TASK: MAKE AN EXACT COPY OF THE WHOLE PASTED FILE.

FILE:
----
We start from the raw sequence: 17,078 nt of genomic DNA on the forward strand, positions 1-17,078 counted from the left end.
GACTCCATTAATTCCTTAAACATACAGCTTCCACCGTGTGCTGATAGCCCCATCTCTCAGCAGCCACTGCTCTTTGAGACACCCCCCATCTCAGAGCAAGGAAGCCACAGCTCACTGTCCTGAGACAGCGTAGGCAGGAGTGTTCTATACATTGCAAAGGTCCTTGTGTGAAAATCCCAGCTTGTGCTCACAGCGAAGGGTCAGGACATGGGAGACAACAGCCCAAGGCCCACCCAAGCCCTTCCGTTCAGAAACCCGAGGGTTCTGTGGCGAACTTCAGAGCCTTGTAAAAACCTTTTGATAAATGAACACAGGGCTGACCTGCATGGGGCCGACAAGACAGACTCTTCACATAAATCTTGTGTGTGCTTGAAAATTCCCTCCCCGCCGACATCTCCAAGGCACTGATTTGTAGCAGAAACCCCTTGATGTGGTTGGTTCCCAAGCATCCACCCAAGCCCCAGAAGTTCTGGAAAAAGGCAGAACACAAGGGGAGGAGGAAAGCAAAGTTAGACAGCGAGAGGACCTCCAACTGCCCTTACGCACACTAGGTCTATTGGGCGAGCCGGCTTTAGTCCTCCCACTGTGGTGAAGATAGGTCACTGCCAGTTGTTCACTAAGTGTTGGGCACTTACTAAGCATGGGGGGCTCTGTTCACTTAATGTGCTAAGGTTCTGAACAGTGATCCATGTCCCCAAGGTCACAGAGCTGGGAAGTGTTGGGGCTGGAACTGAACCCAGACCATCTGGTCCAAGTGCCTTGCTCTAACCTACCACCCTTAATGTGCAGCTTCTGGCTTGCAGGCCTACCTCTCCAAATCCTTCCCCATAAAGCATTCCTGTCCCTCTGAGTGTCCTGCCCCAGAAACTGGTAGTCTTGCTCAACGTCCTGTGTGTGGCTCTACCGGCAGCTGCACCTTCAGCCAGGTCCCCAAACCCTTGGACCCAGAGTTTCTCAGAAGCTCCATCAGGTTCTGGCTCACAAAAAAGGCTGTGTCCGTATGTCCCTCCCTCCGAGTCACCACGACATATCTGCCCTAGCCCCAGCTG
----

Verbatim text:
We start from the raw sequence: 17,078 nt of genomic DNA on the forward strand, positions 1-17,078 counted from the left end.
GACTCCATTAATTCCTTAAACATACAGCTTCCACCGTGTGCTGATAGCCCCATCTCTCAGCAGCCACTGCTCTTTGAGACACCCCCCATCTCAGAGCAAGGAAGCCACAGCTCACTGTCCTGAGACAGCGTAGGCAGGAGTGTTCTATACATTGCAAAGGTCCTTGTGTGAAAATCCCAGCTTGTGCTCACAGCGAAGGGTCAGGACATGGGAGACAACAGCCCAAGGCCCACCCAAGCCCTTCCGTTCAGAAACCCGAGGGTTCTGTGGCGAACTTCAGAGCCTTGTAAAAACCTTTTGATAAATGAACACAGGGCTGACCTGCATGGGGCCGACAAGACAGACTCTTCACATAAATCTTGTGTGTGCTTGAAAATTCCCTCCCCGCCGACATCTCCAAGGCACTGATTTGTAGCAGAAACCCCTTGATGTGGTTGGTTCCCAAGCATCCACCCAAGCCCCAGAAGTTCTGGAAAAAGGCAGAACACAAGGGGAGGAGGAAAGCAAAGTTAGACAGCGAGAGGACCTCCAACTGCCCTTACGCACACTAGGTCTATTGGGCGAGCCGGCTTTAGTCCTCCCACTGTGGTGAAGATAGGTCACTGCCAGTTGTTCACTAAGTGTTGGGCACTTACTAAGCATGGGGGGCTCTGTTCACTTAATGTGCTAAGGTTCTGAACAGTGATCCATGTCCCCAAGGTCACAGAGCTGGGAAGTGTTGGGGCTGGAACTGAACCCAGACCATCTGGTCCAAGTGCCTTGCTCTAACCTACCACCCTTAATGTGCAGCTTCTGGCTTGCAGGCCTACCTCTCCAAATCCTTCCCCATAAAGCATTCCTGTCCCTCTGAGTGTCCTGCCCCAGAAACTGGTAGTCTTGCTCAACGTCCTGTGTGTGGCTCTACCGGCAGCTGCACCTTCAGCCAGGTCCCCAAACCCTTGGACCCAGAGTTTCTCAGAAGCTCCATCAGGTTCTGGCTCACAAAAAAGGCTGTGTCCGTATGTCCCTCCCTCCGAGTCACCACGACATATCTGCCCTAGCCCCAGCTG